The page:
U.S. stocks charged sharply higher Tuesday as Wall Street built on momentum from a broad market rally that kicked off the month and quarter earlier this week.
[Click here to read what’s moving markets on Wednesday, Oct. 5]
The benchmark S&P 500 surged 3%, its largest two-day climb since April 2020 — with the strongest daily breadth reading since late 2018, per data from Bespoke Investment Group. The Dow Jones Industrial Average jumped 826 points, or 2.8%, for its second straight day of gains of more than 700 points. The technology-heavy Nasdaq Composite soared 3.2%.
All eyes were on Elon Musk’s charade with Twitter (TWTR) Tuesday after Bloomberg reported the Tesla (TSLA) CEO agreed to move forward with his $44 billion deal to buy the social media platform. Shares of Twitter spiked 12% immediately following the news before trading was temporarily halted — and they closed up over 22% after trading resumed. Musk confidentially filed a letter with the Delaware Chancery Court Monday night to proceed with the acquisition, days before he was expected to be deposed as part of Twitter’s lawsuit.
“We received the letter from the Musk parties which they have filed with the SEC,” Twitter said in a statement Tuesday afternoon. “The intention of the company is to close the transaction at $54.20 per share.”
As stocks soared broadly, investors cheered on a fresh labor market reading that showed U.S. job openings slid by the most in nearly two and a half years in August — a welcome sign for Federal Reserve officials trying to tamp down outsized labor demand in the fight against inflation. The Labor Department said in its monthly Job Openings and Labor Turnover Survey (JOLTS) that job openings dropped 1.1 million to 10.1 million on the last business day of August.
Bonds rallied alongside stocks on Tuesday, with Treasury yields falling for a second straight day. The benchmark U.S. 10-year note tumbled to around 3.6% after topping a 2008 high of 4% last week. The U.S. dollar index also fell lower.
Equity markets kicked off the month on a high note Monday after an ugly September for the major averages. During the previous session, the S&P 500 soared 2.6% in its best day since July, the Dow rose 2.7% to mark its largest one-day gain since June, and the technology-heavy Nasdaq Composite gained 2.3%.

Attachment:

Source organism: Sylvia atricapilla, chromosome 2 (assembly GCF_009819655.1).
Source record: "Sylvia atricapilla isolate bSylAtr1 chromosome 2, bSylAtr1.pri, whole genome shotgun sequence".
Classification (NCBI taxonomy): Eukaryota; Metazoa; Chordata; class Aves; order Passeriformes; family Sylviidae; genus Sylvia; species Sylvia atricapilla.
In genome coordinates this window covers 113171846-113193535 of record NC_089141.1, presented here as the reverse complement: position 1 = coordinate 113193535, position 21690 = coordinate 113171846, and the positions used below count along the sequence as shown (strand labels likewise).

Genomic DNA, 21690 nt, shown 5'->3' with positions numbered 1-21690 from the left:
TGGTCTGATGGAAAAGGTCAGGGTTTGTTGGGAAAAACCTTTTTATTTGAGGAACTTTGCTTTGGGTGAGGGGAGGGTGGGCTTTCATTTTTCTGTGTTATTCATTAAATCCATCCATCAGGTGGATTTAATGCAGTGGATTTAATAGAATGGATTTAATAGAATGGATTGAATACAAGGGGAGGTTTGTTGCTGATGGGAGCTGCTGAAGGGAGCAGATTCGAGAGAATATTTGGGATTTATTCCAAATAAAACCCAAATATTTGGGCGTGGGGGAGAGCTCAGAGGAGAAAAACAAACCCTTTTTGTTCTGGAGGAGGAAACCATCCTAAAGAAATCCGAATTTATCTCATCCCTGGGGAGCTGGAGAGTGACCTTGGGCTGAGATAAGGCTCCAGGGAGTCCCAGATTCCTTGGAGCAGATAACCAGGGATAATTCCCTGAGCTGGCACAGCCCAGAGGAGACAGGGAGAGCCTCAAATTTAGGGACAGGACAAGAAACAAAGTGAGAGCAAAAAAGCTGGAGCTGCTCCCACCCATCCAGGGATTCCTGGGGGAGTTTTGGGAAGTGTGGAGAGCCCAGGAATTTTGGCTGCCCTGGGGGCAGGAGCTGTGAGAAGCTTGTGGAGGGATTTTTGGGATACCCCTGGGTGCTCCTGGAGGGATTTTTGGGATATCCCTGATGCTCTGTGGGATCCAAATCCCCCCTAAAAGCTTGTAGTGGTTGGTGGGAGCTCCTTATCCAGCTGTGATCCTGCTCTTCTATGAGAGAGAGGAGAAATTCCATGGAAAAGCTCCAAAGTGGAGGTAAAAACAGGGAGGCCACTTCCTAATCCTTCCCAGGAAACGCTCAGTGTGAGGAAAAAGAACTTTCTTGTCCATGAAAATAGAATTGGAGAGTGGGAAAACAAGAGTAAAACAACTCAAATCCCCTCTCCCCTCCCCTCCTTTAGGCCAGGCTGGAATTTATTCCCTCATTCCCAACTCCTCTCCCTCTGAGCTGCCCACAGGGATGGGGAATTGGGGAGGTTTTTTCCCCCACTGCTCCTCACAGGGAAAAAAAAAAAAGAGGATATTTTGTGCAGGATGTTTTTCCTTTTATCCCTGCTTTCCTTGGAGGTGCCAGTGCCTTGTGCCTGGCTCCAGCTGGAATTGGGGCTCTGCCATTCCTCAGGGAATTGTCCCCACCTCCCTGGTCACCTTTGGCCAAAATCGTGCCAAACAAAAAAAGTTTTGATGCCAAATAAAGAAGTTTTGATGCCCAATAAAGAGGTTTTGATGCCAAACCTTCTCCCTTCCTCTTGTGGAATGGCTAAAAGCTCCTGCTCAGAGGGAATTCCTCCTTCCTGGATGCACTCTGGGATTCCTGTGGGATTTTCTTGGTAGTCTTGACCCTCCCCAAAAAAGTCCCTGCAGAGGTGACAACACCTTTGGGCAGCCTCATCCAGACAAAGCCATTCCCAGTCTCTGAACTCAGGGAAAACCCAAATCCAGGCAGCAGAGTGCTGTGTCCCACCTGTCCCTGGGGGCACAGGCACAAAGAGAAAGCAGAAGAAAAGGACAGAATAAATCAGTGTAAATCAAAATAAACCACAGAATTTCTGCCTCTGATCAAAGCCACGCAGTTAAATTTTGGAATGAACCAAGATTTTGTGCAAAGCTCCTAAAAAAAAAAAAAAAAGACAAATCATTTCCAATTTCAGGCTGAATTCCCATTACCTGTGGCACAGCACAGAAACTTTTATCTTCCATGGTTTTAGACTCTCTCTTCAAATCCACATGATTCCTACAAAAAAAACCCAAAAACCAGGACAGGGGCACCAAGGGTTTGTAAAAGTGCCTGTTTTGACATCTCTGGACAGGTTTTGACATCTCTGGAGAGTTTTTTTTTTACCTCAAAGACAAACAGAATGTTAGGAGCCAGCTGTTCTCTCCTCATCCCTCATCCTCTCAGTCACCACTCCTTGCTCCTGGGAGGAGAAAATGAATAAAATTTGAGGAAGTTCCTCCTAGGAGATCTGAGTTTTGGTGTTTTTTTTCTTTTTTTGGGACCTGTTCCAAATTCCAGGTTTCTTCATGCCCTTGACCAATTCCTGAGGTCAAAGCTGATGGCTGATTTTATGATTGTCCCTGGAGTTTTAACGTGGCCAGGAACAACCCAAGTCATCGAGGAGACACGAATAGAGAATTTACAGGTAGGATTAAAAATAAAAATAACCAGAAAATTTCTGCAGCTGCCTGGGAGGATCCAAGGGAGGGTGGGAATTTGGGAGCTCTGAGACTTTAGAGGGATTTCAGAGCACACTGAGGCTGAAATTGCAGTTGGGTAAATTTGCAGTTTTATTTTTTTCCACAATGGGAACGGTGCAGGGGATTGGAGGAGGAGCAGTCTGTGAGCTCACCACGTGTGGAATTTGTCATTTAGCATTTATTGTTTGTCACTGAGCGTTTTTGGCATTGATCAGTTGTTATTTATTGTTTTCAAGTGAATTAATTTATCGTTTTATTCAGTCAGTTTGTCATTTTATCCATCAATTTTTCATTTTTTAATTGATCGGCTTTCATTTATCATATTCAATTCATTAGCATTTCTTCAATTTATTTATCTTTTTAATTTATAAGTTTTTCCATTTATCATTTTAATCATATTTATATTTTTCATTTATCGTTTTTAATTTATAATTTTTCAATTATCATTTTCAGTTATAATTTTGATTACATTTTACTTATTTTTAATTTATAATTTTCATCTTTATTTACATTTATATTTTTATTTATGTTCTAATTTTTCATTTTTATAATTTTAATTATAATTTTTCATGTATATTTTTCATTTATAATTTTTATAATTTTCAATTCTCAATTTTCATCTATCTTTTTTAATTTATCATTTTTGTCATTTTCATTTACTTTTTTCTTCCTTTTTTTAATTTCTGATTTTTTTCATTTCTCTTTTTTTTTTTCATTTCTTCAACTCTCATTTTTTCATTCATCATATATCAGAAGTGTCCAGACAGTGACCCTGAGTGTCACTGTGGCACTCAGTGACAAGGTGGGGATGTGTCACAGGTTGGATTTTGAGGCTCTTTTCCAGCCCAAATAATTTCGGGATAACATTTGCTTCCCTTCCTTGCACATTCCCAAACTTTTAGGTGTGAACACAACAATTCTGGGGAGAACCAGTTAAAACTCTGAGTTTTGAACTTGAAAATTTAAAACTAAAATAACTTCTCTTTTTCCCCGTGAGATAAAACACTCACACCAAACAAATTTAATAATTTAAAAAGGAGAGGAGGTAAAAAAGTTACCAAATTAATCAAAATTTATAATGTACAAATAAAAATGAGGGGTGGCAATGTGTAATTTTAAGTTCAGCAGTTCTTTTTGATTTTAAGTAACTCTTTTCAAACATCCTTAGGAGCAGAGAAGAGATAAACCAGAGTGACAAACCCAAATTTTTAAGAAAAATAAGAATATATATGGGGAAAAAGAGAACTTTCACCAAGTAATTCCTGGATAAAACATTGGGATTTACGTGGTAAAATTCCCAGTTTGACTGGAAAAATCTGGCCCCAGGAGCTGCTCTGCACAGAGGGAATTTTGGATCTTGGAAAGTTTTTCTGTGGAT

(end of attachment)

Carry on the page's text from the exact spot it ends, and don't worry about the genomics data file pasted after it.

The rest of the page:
Nicholas Colas of DataTrek Research points out that the S&P 500 rarely rallies by over 2% in non-stressed market conditions, suggesting that Monday’s bounce was a sign of “fragility, not strength.” Between 2013 and 2019, for example, there were fewer than four such days in every year, while 2022 has had 14 so far.
“History strongly suggests that Monday’s 2.6% S&P rally is neither healthy nor a sign that the index has troughed,” Cola said, adding that reducing outsized volatility of the sort we have been seeing this year requires a shift by policymakers. “Markets have been trying to predict a turning point for Fed policy for months now, with as-yet little success given the ongoing strength in U.S. labor markets and still-high inflation.”
A gauge of U.S. manufacturing from the Institute for Supply Management (ISM) on Monday showed activity declined to the lowest since May 2020 – a contraction that stoked some optimism around a dovish Federal Reserve pivot. And adding to hopes central bankers may back off aggressive monetary intervention was a warning from a United Nations agency that policymakers may induce a global recession and a period of prolonged stagnation if they proceed with aggressive rate increases.
“Excessive monetary tightening could usher in a period of stagnation and economic instability,” the United Nations Conference on Trade and Development (UNCTAD) said in a statement.
Elsewhere on the corporate side, shares of Rivian (RIVN) rallied nearly 14% after the company reiterated it was still on track to produce 25,000 electric vehicles this year, affirming its previous guidance.
Poshmark (POSH) stock jumped 13% on news the second-hand fashion retailer is set to be acquired by South Korean internet giant Naver Corp. in a deal valued at $1.2 billion.
Oil also extended Monday’s gains after a report OPEC+ is mulling a hefty production cut. West Texas Intermediate (WTI) and Brent crude oil futures each rose more than 3% to $86.44 and $91.86 per barrel, respectively.
Alexandra Semenova is a reporter for Yahoo Finance. Follow her on Twitter @alexandraandnyc
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